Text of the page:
No missionary or orphanage director will be blessed by a team that arrives and then with a spiritual arrogance begins to tell them how to do the work they have been called to do. A team should never arrive on field with a "We're here to fix everything in two weeks" mentality or the missionaries and those being served will celebrate your departure with greater joy than they ever did upon your arrival.
Caleb Crider, in the book Tradecraft, shares the following account:
In had been a church planter in Western Europe for about six years when I began to realize just how great the divide was between churches and God's mission. Throughout the year, groups from various churches in the States would come to assist us in our ministry. For them, this was a "mission trip," but for us, it was real life. We wanted to treat them as peers - a bit of fellowship, some mutual encouragement, and then go out and engage people in gospel conversations. But for the most part, the well-meaning participants on these trips were missiologically illiterate. They were incapable of participating in international mission in any meaningful way.
One Monday morning, we sent a group of American Christian college students to hang out at the local university to learn all they could about the spiritual climate on campus. We prayed together, divided the group into pairs, and sent them on their way. Of the six teams, two had trouble navigating the metro system and never found the campus. Two teams played frisbee on the soccer field, not speaking to a single student the entire time. One team quickly put together a "survey" and approached random students to ask them spiritual questions. Because what little response they received was quite negative, this team was discouraged. None of the teams came back with any meaningful spiritual insight about national college students.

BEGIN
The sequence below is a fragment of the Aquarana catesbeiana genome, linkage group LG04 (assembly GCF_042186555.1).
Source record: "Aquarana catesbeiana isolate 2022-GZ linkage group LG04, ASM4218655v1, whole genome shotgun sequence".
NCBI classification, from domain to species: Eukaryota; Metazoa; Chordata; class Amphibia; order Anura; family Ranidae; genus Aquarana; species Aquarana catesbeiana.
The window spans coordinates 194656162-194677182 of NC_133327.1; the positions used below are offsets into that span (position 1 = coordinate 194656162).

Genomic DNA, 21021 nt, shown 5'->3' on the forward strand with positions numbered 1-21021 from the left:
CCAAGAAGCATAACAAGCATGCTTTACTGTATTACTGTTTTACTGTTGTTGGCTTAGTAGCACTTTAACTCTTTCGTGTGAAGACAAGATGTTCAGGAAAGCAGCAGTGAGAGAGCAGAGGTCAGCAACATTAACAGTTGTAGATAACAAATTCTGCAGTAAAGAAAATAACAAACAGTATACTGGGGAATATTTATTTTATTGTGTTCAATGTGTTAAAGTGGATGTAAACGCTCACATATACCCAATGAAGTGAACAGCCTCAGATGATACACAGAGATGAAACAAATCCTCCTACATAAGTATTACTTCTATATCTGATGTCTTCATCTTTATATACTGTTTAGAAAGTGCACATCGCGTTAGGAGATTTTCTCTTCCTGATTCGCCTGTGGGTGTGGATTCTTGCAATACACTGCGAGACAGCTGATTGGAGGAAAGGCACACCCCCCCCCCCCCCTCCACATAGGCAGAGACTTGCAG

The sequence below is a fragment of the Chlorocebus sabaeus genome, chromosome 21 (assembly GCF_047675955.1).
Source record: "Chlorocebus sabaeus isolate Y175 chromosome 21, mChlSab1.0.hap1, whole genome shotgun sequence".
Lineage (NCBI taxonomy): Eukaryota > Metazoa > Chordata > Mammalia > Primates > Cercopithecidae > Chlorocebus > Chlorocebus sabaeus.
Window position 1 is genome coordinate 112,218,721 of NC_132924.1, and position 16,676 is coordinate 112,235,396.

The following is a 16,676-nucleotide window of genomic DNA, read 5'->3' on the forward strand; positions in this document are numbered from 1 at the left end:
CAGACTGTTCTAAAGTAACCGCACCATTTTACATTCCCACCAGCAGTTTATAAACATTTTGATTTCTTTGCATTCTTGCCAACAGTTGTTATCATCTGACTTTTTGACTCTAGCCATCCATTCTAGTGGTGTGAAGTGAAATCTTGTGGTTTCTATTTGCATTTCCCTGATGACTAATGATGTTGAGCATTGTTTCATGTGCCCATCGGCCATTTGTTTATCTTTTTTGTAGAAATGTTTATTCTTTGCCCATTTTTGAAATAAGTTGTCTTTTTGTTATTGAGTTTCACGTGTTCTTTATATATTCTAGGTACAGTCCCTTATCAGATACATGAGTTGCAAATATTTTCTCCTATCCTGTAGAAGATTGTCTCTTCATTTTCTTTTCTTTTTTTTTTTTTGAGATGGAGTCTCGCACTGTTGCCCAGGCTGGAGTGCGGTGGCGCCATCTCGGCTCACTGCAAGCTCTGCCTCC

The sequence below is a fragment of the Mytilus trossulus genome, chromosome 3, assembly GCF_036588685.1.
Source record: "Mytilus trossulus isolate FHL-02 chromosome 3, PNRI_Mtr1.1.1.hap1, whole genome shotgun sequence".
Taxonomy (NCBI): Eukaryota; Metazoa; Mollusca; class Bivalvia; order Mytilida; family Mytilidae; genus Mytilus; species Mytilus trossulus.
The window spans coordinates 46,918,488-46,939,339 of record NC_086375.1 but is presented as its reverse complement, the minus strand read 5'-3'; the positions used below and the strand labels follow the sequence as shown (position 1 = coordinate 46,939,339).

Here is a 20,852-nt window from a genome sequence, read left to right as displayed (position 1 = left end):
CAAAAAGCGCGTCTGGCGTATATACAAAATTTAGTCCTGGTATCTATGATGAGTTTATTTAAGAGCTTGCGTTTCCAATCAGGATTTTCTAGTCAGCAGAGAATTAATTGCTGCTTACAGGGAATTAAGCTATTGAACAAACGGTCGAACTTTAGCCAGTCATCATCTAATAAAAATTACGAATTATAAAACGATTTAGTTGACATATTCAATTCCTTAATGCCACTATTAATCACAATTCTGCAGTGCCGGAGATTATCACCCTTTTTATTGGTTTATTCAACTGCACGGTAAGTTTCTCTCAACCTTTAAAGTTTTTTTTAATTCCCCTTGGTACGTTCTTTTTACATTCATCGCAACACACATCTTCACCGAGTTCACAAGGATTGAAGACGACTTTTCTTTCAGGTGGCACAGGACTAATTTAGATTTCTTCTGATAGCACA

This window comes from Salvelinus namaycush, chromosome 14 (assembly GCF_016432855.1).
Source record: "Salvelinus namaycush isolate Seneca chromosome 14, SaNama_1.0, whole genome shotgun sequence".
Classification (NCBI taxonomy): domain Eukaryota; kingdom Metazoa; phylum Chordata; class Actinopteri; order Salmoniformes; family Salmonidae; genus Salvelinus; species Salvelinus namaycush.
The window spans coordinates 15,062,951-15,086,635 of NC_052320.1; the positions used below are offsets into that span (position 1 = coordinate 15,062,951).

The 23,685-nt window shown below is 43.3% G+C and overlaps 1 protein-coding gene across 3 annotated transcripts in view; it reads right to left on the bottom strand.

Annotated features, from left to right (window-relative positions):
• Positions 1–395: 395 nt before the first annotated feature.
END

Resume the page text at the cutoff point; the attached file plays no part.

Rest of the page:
These groups were good at doing what they were told. On previous trips, they had all painted fences, handed out blankets, and played games with children. For the duration of their ten-day stay, group members were perfectly happy to sleep on the floor, walk great distances, and feel generally out of place in this "foreign" environment. But when it came to the reasons for doing these things, the whys of mission, most of them had no idea beyond some vague concept of "reaching people" and a performance-based sense of duty.
So when we asked these volunteers to go out and incarnate the gospel, they were at a loss as to what, exactly, that might mean and how, practically, to do that. They had no understanding of urban living, social tribes or persons of peace. They had no experience gathering pertinent geographical, social, or spiritual information that might assist in church planting efforts. They were unfamiliar with the unchanging gospel, and fearful of culture. Worst of all, few had any sense of why they were participating in such a trip in the first place. Without basic missionary tradecraft, a Christian is incapable of moving beyond volunteerism into partnership in mission.
Whether a trip to an orphanage or to a coffee shop in Europe, mission teams must be properly prepared and educated on living missionally. Short-term trips are valuable, but only when done well. Tourism disguised as mission trips are not only a waste of time and money, but do more harm than good for the kingdom of God.
So, sign up and go on mission. Just do it well.
You may find that you begin living missionally daily upon your return. That's the point, right?
Love God and love people, just don't give yourself a point for living missionally simply because you changed your Facebook profile picture to a smiling orphan in an under-developed country.